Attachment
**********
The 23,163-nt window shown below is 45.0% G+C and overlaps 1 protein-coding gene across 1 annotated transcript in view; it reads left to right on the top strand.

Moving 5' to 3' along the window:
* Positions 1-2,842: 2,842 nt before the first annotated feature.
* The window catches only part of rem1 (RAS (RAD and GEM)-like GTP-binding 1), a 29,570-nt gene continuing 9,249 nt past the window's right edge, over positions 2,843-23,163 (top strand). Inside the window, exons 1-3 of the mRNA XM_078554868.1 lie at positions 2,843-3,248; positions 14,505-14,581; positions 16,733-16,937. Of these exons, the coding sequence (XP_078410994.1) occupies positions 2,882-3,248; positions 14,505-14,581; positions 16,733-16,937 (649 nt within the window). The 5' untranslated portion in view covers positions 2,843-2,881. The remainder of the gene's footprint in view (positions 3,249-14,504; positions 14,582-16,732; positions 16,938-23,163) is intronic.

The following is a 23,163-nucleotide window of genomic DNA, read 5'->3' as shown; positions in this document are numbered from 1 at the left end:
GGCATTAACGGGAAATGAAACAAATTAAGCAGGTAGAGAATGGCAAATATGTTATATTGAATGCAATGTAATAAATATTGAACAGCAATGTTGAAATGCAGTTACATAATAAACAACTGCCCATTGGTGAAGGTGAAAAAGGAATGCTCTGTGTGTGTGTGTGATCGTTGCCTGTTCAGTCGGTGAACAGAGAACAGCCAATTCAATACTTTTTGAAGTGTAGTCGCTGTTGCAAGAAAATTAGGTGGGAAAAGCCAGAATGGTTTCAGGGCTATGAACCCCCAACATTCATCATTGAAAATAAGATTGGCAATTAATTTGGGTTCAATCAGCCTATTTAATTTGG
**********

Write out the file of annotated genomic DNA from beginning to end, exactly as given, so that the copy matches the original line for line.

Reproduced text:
The 23,163-nt window shown below is 45.0% G+C and overlaps 1 protein-coding gene across 1 annotated transcript in view; it reads left to right on the top strand.

Moving 5' to 3' along the window:
* Positions 1-2,842: 2,842 nt before the first annotated feature.
* The window catches only part of rem1 (RAS (RAD and GEM)-like GTP-binding 1), a 29,570-nt gene continuing 9,249 nt past the window's right edge, over positions 2,843-23,163 (top strand). Inside the window, exons 1-3 of the mRNA XM_078554868.1 lie at positions 2,843-3,248; positions 14,505-14,581; positions 16,733-16,937. Of these exons, the coding sequence (XP_078410994.1) occupies positions 2,882-3,248; positions 14,505-14,581; positions 16,733-16,937 (649 nt within the window). The 5' untranslated portion in view covers positions 2,843-2,881. The remainder of the gene's footprint in view (positions 3,249-14,504; positions 14,582-16,732; positions 16,938-23,163) is intronic.

The following is a 23,163-nucleotide window of genomic DNA, read 5'->3' as shown; positions in this document are numbered from 1 at the left end:
GGCATTAACGGGAAATGAAACAAATTAAGCAGGTAGAGAATGGCAAATATGTTATATTGAATGCAATGTAATAAATATTGAACAGCAATGTTGAAATGCAGTTACATAATAAACAACTGCCCATTGGTGAAGGTGAAAAAGGAATGCTCTGTGTGTGTGTGTGATCGTTGCCTGTTCAGTCGGTGAACAGAGAACAGCCAATTCAATACTTTTTGAAGTGTAGTCGCTGTTGCAAGAAAATTAGGTGGGAAAAGCCAGAATGGTTTCAGGGCTATGAACCCCCAACATTCATCATTGAAAATAAGATTGGCAATTAATTTGGGTTCAATCAGCCTATTTAATTTGG